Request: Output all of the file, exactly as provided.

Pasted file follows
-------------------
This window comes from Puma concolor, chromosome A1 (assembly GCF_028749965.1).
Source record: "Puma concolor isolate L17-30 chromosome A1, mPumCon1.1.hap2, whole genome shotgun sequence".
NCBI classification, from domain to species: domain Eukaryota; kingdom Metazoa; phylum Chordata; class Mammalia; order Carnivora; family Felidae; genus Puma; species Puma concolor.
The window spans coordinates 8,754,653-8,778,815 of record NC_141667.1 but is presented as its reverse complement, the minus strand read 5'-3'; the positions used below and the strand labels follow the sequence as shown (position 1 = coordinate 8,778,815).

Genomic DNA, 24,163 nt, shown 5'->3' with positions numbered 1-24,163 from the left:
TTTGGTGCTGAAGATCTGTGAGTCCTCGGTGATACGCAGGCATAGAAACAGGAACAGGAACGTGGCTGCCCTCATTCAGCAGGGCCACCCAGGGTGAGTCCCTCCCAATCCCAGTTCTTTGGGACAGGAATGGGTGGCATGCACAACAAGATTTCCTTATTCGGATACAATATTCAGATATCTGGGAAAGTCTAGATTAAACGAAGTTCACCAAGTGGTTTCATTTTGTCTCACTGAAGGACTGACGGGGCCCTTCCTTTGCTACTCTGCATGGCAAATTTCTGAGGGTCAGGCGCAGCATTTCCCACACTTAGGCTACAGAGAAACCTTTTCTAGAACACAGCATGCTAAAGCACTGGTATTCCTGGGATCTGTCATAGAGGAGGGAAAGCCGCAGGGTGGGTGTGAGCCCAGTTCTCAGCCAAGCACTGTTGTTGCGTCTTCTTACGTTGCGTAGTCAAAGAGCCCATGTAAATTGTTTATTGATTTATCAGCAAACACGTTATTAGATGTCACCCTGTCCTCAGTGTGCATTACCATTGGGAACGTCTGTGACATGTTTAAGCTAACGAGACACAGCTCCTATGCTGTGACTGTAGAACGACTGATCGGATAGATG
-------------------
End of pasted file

This window comes from Puma concolor, chromosome A1 (assembly GCF_028749965.1).
Source record: "Puma concolor isolate L17-30 chromosome A1, mPumCon1.1.hap2, whole genome shotgun sequence".
NCBI classification, from domain to species: domain Eukaryota; kingdom Metazoa; phylum Chordata; class Mammalia; order Carnivora; family Felidae; genus Puma; species Puma concolor.
The window spans coordinates 8,754,653-8,778,815 of record NC_141667.1 but is presented as its reverse complement, the minus strand read 5'-3'; the positions used below and the strand labels follow the sequence as shown (position 1 = coordinate 8,778,815).

Genomic DNA, 24,163 nt, shown 5'->3' with positions numbered 1-24,163 from the left:
TTTGGTGCTGAAGATCTGTGAGTCCTCGGTGATACGCAGGCATAGAAACAGGAACAGGAACGTGGCTGCCCTCATTCAGCAGGGCCACCCAGGGTGAGTCCCTCCCAATCCCAGTTCTTTGGGACAGGAATGGGTGGCATGCACAACAAGATTTCCTTATTCGGATACAATATTCAGATATCTGGGAAAGTCTAGATTAAACGAAGTTCACCAAGTGGTTTCATTTTGTCTCACTGAAGGACTGACGGGGCCCTTCCTTTGCTACTCTGCATGGCAAATTTCTGAGGGTCAGGCGCAGCATTTCCCACACTTAGGCTACAGAGAAACCTTTTCTAGAACACAGCATGCTAAAGCACTGGTATTCCTGGGATCTGTCATAGAGGAGGGAAAGCCGCAGGGTGGGTGTGAGCCCAGTTCTCAGCCAAGCACTGTTGTTGCGTCTTCTTACGTTGCGTAGTCAAAGAGCCCATGTAAATTGTTTATTGATTTATCAGCAAACACGTTATTAGATGTCACCCTGTCCTCAGTGTGCATTACCATTGGGAACGTCTGTGACATGTTTAAGCTAACGAGACACAGCTCCTATGCTGTGACTGTAGAACGACTGATCGGATAGATG